[Show abstract][Hide abstract] ABSTRACT: Numerous transcriptional regulators of neurogenesis have been identified in the developing and adult brain, but how neurogenic fate is programmed at the epigenetic level remains poorly defined. Here, we report that the transcription factor Pax6 directly interacts with the Brg1-containing BAF complex in adult neural progenitors. Deletion of either Brg1 or Pax6 in the subependymal zone (SEZ) causes the progeny of adult neural stem cells to convert to the ependymal lineage within the SEZ while migrating neuroblasts convert to different glial lineages en route to or in the olfactory bulb (OB). Genome-wide analyses reveal that the majority of genes downregulated in the Brg1 null SEZ and OB contain Pax6 binding sites and are also downregulated in Pax6 null SEZ and OB. Downstream of the Pax6-BAF complex, we find that Sox11, Nfib, and Pou3f4 form a transcriptional cross-regulatory network that drives neurogenesis and can convert postnatal glia into neurons. Taken together, elements of our work identify a tripartite effector network activated by Pax6-BAF that programs neuronal fate.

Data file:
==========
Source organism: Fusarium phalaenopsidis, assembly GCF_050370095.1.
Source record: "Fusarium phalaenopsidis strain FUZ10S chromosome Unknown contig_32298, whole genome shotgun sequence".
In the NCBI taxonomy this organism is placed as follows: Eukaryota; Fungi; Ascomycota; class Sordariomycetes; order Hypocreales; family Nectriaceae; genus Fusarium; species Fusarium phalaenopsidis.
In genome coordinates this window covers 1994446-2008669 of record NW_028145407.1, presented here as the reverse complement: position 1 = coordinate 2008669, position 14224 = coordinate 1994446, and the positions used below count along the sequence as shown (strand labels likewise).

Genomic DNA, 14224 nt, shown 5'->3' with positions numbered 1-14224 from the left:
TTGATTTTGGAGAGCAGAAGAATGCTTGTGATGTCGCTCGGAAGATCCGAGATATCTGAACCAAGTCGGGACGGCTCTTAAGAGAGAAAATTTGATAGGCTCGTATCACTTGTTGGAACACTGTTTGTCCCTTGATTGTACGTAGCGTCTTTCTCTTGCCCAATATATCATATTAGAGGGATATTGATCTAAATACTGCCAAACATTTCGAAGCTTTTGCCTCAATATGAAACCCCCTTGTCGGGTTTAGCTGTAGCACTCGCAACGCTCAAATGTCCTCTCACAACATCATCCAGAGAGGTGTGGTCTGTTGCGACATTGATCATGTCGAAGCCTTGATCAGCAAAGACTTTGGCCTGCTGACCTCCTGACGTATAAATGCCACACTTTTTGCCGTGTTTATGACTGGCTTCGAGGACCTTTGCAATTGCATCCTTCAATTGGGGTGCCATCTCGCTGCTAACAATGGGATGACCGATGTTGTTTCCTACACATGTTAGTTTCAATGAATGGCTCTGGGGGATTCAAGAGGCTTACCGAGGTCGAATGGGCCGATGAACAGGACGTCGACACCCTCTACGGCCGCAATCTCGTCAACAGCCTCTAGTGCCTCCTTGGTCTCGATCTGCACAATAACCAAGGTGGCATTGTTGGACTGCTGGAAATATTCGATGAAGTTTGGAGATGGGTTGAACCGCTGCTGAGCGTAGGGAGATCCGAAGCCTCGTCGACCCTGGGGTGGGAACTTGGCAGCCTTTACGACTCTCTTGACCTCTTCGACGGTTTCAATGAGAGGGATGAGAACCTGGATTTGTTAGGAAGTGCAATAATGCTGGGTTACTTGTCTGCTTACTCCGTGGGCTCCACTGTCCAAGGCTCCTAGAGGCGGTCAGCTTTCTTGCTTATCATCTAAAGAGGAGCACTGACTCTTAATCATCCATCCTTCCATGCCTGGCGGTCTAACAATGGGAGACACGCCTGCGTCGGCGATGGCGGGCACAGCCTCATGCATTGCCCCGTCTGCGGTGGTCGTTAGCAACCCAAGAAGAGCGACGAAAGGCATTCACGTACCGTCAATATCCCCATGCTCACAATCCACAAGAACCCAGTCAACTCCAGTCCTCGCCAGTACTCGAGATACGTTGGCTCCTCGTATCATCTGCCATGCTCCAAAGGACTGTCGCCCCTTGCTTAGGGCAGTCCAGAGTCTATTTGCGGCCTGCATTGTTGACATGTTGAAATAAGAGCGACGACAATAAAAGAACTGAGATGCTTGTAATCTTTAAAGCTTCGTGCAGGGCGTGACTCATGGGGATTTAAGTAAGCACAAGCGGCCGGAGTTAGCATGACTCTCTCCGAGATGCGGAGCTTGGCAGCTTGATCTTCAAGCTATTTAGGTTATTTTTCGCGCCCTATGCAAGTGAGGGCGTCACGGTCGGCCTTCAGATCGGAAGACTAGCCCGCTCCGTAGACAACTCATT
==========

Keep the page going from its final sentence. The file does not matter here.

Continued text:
[Show abstract][Hide abstract] ABSTRACT: Most neurons in the adult mammalian brain survive for the entire life of an individual. However, it is not known which transcriptional pathways regulate this survival in a healthy brain. Here, we identify a pathway regulating neuronal survival in a highly subtype-specific manner. We show that the transcription factor Pax6 expressed in dopaminergic neurons of the olfactory bulb regulates the survival of these neurons by directly controlling the expression of crystallin αA (CryαA), which blocks apoptosis by inhibition of procaspase-3 activation. Re-expression of CryαA fully rescues survival of Pax6-deficient dopaminergic interneurons in vivo and knockdown of CryαA by shRNA in wild-type mice reduces the number of dopaminergic OB interneurons. Strikingly, Pax6 utilizes different DNA-binding domains for its well-known role in fate specification and this role of regulating the survival of specific neuronal subtypes in the mature, healthy brain.